At Cygnet Bay farm they use a cultured pearl technique which increases pearl production by 80% and takes a lot of the guess work out of the process. It's still risky though. The technique involves inserting a nucleus (usually a piece of oyster shell) into the new host oyster causing it to secrete a glossy white nacre around it over time - and giving us a pearl!

During their lifetime the oysters sometimes develop a symbiotic relationship with a local tiny pea crab. The crab uses the oyster as a safe home and in return acts as a security guard. If the crab senses danger it uses its claw to activate the oyster's muscle to close its shell locking out a potential intruder. How cool is that? Who knew there was a tiny crab in there running the show?

And it's not only the pearl that the oyster is valuable for.

It's abductor muscle or 'pearl meat' is a highly sought after seafood delicacy and can fetch anything up to $100 per kilo.

We were lucky enough to sample some pearl meat - served sashimi-style - as a starter at Cygnet Bay's newly-opened  'Shell' restaurant. It had an amazing texture similar to scallops and soft abalone. A wonderful carrier for Asian flavours such as ginger and soya sauce.

 Well the pearl part of our tour is over. It's now time for a little adventure.

The Kimberley coast has the biggest tides in the southern hemisphere. The difference between high tide and low tide can be as much as 10 metres.
These great surges of water create some extraordinary phenomena including the 'Giant Tides' which we are off to experience nearby.

Bet you've never seen a boat like this before? This amphibian craft with wheel extenders is perfect for manoeuvring up steep jetties to pick up passengers.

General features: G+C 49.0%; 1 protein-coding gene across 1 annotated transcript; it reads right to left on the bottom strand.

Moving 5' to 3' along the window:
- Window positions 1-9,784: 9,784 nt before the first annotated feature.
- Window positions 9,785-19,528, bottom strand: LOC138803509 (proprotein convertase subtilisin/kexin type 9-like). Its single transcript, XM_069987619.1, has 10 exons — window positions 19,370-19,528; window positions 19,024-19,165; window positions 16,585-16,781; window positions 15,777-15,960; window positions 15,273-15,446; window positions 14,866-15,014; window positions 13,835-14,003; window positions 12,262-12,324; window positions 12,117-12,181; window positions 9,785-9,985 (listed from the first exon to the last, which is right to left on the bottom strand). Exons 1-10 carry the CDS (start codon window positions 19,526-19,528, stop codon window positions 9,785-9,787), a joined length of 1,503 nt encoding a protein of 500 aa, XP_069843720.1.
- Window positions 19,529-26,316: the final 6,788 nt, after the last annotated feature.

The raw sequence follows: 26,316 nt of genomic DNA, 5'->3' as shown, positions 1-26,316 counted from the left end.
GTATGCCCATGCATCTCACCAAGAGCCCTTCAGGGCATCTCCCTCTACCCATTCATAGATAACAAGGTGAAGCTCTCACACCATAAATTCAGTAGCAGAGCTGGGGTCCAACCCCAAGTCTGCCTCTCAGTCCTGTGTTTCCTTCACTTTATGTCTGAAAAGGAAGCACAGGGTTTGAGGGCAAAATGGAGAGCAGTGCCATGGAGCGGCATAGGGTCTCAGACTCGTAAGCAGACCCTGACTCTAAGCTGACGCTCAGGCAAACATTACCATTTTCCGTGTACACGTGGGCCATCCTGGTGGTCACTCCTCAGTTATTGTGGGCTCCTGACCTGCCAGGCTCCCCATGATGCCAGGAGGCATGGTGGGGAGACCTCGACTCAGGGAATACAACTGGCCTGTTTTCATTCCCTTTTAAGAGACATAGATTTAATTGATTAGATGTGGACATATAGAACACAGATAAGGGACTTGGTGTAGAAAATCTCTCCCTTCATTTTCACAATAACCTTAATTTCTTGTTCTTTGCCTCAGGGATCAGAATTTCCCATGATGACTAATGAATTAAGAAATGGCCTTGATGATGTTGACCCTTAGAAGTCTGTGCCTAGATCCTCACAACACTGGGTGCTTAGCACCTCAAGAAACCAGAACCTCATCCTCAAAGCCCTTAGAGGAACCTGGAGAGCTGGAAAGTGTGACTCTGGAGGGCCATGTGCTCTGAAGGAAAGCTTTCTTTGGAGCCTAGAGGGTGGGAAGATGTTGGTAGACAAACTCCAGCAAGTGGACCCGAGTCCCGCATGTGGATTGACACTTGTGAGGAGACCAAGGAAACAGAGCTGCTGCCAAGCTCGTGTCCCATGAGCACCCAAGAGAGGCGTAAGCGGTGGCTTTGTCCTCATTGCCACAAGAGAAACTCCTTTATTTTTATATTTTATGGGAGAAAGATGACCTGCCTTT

We zip through the clear deep waters at extraordinary speeds to meet up with our tour boat.

Once on-board our expert skipper jets us out to the bay so we can see these tidal whirlpools up close.

I feel the need for speed.
Due to the funnel-like shape of the King Sound the water gushes over the rock beds creating these long ledges of low-lying waterfalls everywhere.
With sea and salt through our hair its back on our light plane for our trip back to Broome.
A flight with Kimberley Aviation is the best way to see this breathtaking landscape. It's also the best way to see the Kimberley's most spectacular waterfall.
The Horizontal Waterfall is an awe-inspiring example of what water does when it is forced through narrow openings at great speed. Simply magnificent.
Can this landscape get any more spectacular?
Proof that nature was the original artist.
Such immaculate beauty. Tragic to be to be told there are iron ore mines on some of them.
Back safely at Broome airport and dazzled by another day in the Kimberley.
What could tomorrow have in store for us I wonder....?
Saucy onion travelled to the Kimberley with assistance from Tourism WA.
Photographs by Mark FitzGerald, Indira Naidoo and courtesy of Kimberley Aviation.